Mar 30, 2018 rated it really liked it  ·  review of another edition
Having gone through an Edith Wharton phase years ago, I was totally surprised to find this little gem of a novella on a display at the public library. Not often one can read a Wharton book in a couple of hours, and less rare that the ending to the story is positive.

Kate Orme is a wealthy young woman, and like many of her class and era she is laughably innocent and totally in the dark about marriage and real life. On the eve of her wedding she discovers that her intended husband has done somethi
Jeanne Beaudet
This is an early work of Edith Wharton. She definitely had not developed her full talent at the time she wrote it. The plot is rather thin. However, glimmers of her art appear and Kate is a complex main character. The ending was a total surprise to me.
Ea Solinas
Edith Wharton's writing wallows in moral struggles and societal pressures, usually about adultery and social-climbing. But she tries a different approach for the novella "Sanctuary," a story that is thought-provoking and well-written, but feels more like the outline to a full-length novel than a story in its own right.

Kate Orme is wrapped up in her idyllic engagement to Denis, when a woman claiming to be his dissolute brother's wife kills herself and her child. To Kate's shock, Denis confesses t
Mar 22, 2010 rated it liked it  ·  review of another edition
Shelves: borrowed
The opening line of Sanctuary stunned me.

“It is not often that youth allows itself to feel undividedly happy; the sensation is too much the result of selection and elimination to be within the awakening clutch of life.”

It’s a sad view of the world. And maybe a reminder of just how much the world has changed in the last hundred years or so.

Kate Orme is happy though. She is in love, and all her hopes and dreams are built around one person: her fiancé, Denis Peyton. But there are things she doesn’t
Nov 08, 2012 rated it really liked it  ·  review of another edition
This review has been hidden because it contains spoilers. To view it, click here.
Kate is madly in love with her fiancé. She is planning their wedding and looking forward to their future together. Unfortunately, she is about to find out a secret that he has that will forever change what she thinks of him. With this newfound knowledge, she is toils with her desire to be morally upright and for him to “do the right thing”. Years later, she finds herself in a similar situation, only this time with her son.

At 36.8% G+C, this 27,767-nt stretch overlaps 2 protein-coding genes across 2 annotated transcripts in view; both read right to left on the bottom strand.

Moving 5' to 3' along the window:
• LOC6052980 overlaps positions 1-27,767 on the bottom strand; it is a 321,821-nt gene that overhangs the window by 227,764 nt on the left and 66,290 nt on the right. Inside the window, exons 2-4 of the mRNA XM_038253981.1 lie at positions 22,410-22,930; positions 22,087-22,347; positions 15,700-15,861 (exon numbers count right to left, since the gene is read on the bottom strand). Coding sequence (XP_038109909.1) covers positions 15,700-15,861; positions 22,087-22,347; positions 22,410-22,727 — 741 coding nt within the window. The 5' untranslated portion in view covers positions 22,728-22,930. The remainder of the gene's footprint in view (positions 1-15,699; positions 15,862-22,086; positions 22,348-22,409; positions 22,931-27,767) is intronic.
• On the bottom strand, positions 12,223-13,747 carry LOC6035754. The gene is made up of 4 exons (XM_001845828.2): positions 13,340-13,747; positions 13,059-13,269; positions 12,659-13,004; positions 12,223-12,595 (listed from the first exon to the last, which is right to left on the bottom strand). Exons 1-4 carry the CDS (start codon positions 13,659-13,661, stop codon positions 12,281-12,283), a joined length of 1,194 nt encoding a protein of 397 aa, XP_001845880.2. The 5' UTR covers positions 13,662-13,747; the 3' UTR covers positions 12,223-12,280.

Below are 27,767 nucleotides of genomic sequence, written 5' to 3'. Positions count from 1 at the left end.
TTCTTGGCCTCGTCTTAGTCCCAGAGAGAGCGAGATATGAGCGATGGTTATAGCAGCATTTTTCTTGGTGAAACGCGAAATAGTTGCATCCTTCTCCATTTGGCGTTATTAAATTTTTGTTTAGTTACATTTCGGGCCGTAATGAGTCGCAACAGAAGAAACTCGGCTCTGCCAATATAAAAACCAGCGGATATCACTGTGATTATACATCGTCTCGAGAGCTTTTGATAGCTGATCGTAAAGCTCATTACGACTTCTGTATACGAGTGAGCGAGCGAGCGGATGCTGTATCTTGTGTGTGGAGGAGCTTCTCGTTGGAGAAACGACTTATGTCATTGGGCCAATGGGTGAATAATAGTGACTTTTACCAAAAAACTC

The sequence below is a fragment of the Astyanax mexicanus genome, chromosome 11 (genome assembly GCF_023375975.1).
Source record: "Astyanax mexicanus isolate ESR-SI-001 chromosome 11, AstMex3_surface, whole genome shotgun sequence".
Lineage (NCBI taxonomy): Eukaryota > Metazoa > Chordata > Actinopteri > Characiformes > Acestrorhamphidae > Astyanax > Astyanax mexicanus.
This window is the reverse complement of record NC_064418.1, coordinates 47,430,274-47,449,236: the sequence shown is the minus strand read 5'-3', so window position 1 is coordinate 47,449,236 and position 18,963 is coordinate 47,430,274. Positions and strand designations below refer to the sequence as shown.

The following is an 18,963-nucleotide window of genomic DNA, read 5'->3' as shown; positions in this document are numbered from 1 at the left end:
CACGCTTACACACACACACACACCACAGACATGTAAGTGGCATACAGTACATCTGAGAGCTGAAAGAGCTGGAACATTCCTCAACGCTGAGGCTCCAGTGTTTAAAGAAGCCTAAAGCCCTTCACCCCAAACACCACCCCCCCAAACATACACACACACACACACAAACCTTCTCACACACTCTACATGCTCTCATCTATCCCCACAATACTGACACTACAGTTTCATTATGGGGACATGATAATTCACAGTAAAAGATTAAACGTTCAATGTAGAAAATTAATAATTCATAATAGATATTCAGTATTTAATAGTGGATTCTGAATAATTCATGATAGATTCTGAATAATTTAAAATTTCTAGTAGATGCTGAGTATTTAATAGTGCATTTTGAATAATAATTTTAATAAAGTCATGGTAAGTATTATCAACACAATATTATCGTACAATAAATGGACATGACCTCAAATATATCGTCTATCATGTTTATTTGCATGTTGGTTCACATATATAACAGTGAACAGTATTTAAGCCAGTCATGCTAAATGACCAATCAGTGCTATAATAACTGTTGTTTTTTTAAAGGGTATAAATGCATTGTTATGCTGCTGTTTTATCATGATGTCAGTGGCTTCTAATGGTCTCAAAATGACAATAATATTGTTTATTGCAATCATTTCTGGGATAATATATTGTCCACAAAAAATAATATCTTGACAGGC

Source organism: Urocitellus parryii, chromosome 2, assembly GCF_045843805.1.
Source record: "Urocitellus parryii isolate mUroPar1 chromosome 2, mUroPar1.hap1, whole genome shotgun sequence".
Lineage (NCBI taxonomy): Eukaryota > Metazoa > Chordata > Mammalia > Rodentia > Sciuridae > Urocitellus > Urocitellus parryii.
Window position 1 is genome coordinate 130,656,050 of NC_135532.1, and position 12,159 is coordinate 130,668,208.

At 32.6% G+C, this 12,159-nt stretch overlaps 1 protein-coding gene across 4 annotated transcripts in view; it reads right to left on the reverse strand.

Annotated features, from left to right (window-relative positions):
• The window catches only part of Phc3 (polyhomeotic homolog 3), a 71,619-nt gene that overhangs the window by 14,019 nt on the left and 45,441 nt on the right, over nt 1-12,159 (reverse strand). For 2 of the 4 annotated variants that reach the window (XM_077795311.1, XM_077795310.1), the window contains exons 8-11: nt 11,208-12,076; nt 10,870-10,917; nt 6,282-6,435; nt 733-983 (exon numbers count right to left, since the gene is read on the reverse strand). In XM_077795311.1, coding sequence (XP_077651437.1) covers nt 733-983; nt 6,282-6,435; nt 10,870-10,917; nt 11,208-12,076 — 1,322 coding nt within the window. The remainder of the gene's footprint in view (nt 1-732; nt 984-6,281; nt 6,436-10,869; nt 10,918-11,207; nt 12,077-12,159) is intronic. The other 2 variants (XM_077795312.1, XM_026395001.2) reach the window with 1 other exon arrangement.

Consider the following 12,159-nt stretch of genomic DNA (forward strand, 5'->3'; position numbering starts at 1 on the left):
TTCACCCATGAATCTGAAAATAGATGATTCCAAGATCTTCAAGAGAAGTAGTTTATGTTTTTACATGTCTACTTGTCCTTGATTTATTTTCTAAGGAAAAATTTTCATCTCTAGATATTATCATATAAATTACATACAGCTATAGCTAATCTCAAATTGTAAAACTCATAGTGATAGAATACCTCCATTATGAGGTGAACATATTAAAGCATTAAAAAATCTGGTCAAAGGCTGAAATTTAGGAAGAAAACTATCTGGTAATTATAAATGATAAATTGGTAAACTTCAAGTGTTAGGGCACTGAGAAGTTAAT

In this novella, Ms Wharton has explored the dilemma of morality in a wor
Ernesto Pérez-castro
Sí, es preciso comenzar confesando mi debilidad por la prosa de Edith Wharton, debilidad que he venido a confirmar con "Santuario". Una novela breve, en la que si bien no encontramos la madurez en plenitud que es posible hallar en la celebérrima novela que es "La Edad de la Inocencia", comparte con ella la sutileza, la ironía y la mirada crítica sobre la sociedad burguesa en la que la propia Wharton se formó. Una de esas novelas que se disfrutan más cuando uno intenta ponerse en la mirada de un ...more
Dec 18, 2010 rated it really liked it  ·  review of another edition
Shelves: fiction
Kate Orme, engaged to be married to Denis Peyton, discovers a dark secret and postpones the marriage. Upon reflection, she rationalizes that if she fails to marry him, he would marry some other woman who would be oblivious to his secret and thus unprepared to steel any child born to them from perpetuating the father's (Denis) propensity. She proceeds to marry him, has a son by him, and her husband Denis dies seven years later. Kate becomes devoted to her son and raises him to be successful profe ...more